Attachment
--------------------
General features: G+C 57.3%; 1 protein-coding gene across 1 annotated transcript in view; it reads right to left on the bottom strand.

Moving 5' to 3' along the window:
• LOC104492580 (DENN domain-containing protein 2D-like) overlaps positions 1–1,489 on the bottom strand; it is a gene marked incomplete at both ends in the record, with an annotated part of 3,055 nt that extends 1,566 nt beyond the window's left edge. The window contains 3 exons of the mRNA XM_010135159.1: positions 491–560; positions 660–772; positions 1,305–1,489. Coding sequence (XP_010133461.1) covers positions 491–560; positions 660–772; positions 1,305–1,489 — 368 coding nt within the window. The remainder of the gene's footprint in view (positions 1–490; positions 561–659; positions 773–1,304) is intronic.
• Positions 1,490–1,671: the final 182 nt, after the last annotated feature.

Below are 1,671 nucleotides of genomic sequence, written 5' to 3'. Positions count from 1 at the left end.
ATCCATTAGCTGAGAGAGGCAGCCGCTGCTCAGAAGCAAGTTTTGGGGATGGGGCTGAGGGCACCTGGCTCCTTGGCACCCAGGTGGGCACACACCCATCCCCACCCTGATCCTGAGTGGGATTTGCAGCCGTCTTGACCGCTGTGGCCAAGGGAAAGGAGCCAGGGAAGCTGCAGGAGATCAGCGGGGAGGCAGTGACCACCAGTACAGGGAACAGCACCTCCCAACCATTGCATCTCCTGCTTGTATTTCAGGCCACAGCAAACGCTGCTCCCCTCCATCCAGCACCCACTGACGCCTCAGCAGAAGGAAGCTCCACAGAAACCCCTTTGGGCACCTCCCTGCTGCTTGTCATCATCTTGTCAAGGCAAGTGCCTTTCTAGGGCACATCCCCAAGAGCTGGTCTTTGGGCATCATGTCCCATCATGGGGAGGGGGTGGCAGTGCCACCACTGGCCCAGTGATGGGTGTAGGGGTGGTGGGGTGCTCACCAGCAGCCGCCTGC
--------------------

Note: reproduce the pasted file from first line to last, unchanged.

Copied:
General features: G+C 57.3%; 1 protein-coding gene across 1 annotated transcript in view; it reads right to left on the bottom strand.

Moving 5' to 3' along the window:
• LOC104492580 (DENN domain-containing protein 2D-like) overlaps positions 1–1,489 on the bottom strand; it is a gene marked incomplete at both ends in the record, with an annotated part of 3,055 nt that extends 1,566 nt beyond the window's left edge. The window contains 3 exons of the mRNA XM_010135159.1: positions 491–560; positions 660–772; positions 1,305–1,489. Coding sequence (XP_010133461.1) covers positions 491–560; positions 660–772; positions 1,305–1,489 — 368 coding nt within the window. The remainder of the gene's footprint in view (positions 1–490; positions 561–659; positions 773–1,304) is intronic.
• Positions 1,490–1,671: the final 182 nt, after the last annotated feature.

Below are 1,671 nucleotides of genomic sequence, written 5' to 3'. Positions count from 1 at the left end.
ATCCATTAGCTGAGAGAGGCAGCCGCTGCTCAGAAGCAAGTTTTGGGGATGGGGCTGAGGGCACCTGGCTCCTTGGCACCCAGGTGGGCACACACCCATCCCCACCCTGATCCTGAGTGGGATTTGCAGCCGTCTTGACCGCTGTGGCCAAGGGAAAGGAGCCAGGGAAGCTGCAGGAGATCAGCGGGGAGGCAGTGACCACCAGTACAGGGAACAGCACCTCCCAACCATTGCATCTCCTGCTTGTATTTCAGGCCACAGCAAACGCTGCTCCCCTCCATCCAGCACCCACTGACGCCTCAGCAGAAGGAAGCTCCACAGAAACCCCTTTGGGCACCTCCCTGCTGCTTGTCATCATCTTGTCAAGGCAAGTGCCTTTCTAGGGCACATCCCCAAGAGCTGGTCTTTGGGCATCATGTCCCATCATGGGGAGGGGGTGGCAGTGCCACCACTGGCCCAGTGATGGGTGTAGGGGTGGTGGGGTGCTCACCAGCAGCCGCCTGC